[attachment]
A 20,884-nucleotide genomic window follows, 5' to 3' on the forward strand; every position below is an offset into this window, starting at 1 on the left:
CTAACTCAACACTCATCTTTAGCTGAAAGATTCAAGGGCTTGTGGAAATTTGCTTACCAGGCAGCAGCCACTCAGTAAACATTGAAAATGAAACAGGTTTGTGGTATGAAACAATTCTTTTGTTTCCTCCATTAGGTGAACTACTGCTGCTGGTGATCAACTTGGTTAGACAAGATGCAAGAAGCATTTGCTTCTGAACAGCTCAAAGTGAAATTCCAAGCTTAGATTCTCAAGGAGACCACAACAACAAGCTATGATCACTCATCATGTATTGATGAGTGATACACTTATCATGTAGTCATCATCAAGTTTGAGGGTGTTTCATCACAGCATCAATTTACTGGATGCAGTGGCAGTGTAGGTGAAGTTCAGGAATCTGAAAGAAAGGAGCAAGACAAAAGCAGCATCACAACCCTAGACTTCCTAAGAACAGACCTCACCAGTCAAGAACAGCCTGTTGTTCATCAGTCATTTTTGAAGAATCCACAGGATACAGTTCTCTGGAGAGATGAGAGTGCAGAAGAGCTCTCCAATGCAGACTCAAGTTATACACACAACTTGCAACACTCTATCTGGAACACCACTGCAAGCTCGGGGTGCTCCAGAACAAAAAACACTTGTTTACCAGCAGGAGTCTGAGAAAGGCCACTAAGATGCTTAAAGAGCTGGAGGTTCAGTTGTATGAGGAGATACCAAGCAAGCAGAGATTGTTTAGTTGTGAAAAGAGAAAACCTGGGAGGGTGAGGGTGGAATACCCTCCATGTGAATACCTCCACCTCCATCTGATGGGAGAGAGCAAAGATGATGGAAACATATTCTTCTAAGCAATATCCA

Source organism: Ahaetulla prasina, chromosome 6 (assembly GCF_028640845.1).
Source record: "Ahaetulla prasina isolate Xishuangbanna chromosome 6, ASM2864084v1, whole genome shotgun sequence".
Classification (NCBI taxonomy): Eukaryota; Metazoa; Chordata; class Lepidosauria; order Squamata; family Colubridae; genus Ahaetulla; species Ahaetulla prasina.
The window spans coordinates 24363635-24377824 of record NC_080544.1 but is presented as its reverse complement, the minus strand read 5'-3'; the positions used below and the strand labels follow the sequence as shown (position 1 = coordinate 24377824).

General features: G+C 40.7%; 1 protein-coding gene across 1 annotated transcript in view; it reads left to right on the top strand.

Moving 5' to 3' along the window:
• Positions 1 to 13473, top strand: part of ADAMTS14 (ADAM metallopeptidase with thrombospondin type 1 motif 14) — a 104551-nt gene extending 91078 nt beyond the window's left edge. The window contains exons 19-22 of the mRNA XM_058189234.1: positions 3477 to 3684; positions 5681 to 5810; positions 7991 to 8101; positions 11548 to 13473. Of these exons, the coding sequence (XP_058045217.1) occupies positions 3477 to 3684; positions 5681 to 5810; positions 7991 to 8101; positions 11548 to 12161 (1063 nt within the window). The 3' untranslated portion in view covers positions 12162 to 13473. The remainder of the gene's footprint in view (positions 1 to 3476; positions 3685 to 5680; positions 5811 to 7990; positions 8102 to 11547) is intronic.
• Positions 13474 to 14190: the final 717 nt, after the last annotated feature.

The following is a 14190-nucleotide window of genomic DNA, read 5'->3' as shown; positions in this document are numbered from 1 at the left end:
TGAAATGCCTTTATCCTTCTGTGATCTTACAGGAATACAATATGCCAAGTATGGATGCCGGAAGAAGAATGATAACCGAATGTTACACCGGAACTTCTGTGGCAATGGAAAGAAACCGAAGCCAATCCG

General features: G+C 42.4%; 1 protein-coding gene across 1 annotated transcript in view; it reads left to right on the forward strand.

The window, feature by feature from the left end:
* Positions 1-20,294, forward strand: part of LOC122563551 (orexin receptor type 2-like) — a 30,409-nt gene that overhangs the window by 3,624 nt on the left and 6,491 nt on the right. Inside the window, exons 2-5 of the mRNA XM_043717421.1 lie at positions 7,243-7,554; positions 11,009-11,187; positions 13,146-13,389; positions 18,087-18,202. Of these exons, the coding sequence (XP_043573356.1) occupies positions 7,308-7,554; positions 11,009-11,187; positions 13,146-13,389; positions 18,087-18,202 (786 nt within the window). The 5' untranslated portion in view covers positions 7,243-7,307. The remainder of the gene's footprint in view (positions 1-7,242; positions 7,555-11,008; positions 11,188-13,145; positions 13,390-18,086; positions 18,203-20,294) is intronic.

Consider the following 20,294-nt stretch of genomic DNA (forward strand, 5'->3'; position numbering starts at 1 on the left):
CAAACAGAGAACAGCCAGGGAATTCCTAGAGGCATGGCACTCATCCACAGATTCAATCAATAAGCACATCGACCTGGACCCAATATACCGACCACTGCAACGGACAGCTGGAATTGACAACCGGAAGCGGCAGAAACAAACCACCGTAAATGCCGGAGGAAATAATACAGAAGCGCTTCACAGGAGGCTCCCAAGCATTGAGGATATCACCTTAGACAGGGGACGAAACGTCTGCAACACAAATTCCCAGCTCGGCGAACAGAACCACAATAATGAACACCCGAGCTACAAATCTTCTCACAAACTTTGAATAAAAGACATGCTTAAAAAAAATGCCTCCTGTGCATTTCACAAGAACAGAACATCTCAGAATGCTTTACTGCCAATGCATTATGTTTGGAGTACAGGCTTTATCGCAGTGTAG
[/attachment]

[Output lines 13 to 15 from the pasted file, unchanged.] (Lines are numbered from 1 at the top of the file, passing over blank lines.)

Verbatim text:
General features: G+C 42.4%; 1 protein-coding gene across 1 annotated transcript in view; it reads left to right on the forward strand.

The window, feature by feature from the left end:
* Positions 1-20,294, forward strand: part of LOC122563551 (orexin receptor type 2-like) — a 30,409-nt gene that overhangs the window by 3,624 nt on the left and 6,491 nt on the right. Inside the window, exons 2-5 of the mRNA XM_043717421.1 lie at positions 7,243-7,554; positions 11,009-11,187; positions 13,146-13,389; positions 18,087-18,202. Of these exons, the coding sequence (XP_043573356.1) occupies positions 7,308-7,554; positions 11,009-11,187; positions 13,146-13,389; positions 18,087-18,202 (786 nt within the window). The 5' untranslated portion in view covers positions 7,243-7,307. The remainder of the gene's footprint in view (positions 1-7,242; positions 7,555-11,008; positions 11,188-13,145; positions 13,390-18,086; positions 18,203-20,294) is intronic.